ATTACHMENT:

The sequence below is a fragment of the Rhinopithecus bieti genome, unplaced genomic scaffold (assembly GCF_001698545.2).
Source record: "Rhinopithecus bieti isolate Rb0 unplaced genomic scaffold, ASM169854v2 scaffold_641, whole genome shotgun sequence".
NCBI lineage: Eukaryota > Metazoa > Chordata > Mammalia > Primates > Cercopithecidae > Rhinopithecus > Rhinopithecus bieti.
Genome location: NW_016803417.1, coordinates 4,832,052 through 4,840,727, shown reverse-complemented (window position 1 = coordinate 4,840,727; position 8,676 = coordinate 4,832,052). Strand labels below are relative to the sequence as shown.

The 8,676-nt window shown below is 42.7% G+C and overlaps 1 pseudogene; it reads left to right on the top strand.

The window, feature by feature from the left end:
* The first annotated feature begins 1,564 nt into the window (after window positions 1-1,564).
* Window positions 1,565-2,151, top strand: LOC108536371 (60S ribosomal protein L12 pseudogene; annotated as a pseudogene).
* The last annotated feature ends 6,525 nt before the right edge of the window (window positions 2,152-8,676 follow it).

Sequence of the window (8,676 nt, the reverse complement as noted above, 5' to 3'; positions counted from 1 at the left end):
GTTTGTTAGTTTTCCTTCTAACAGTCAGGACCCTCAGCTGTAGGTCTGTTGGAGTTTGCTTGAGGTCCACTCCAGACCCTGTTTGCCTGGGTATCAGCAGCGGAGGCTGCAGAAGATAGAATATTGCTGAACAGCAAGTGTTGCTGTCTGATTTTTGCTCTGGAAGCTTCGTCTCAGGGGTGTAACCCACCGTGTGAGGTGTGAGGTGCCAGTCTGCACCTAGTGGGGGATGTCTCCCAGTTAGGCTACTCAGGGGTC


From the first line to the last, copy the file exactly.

The sequence below is a fragment of the Rhinopithecus bieti genome, unplaced genomic scaffold (assembly GCF_001698545.2).
Source record: "Rhinopithecus bieti isolate Rb0 unplaced genomic scaffold, ASM169854v2 scaffold_641, whole genome shotgun sequence".
NCBI lineage: Eukaryota > Metazoa > Chordata > Mammalia > Primates > Cercopithecidae > Rhinopithecus > Rhinopithecus bieti.
Genome location: NW_016803417.1, coordinates 4,832,052 through 4,840,727, shown reverse-complemented (window position 1 = coordinate 4,840,727; position 8,676 = coordinate 4,832,052). Strand labels below are relative to the sequence as shown.

The 8,676-nt window shown below is 42.7% G+C and overlaps 1 pseudogene; it reads left to right on the top strand.

The window, feature by feature from the left end:
* The first annotated feature begins 1,564 nt into the window (after window positions 1-1,564).
* Window positions 1,565-2,151, top strand: LOC108536371 (60S ribosomal protein L12 pseudogene; annotated as a pseudogene).
* The last annotated feature ends 6,525 nt before the right edge of the window (window positions 2,152-8,676 follow it).

Sequence of the window (8,676 nt, the reverse complement as noted above, 5' to 3'; positions counted from 1 at the left end):
GTTTGTTAGTTTTCCTTCTAACAGTCAGGACCCTCAGCTGTAGGTCTGTTGGAGTTTGCTTGAGGTCCACTCCAGACCCTGTTTGCCTGGGTATCAGCAGCGGAGGCTGCAGAAGATAGAATATTGCTGAACAGCAAGTGTTGCTGTCTGATTTTTGCTCTGGAAGCTTCGTCTCAGGGGTGTAACCCACCGTGTGAGGTGTGAGGTGCCAGTCTGCACCTAGTGGGGGATGTCTCCCAGTTAGGCTACTCAGGGGTC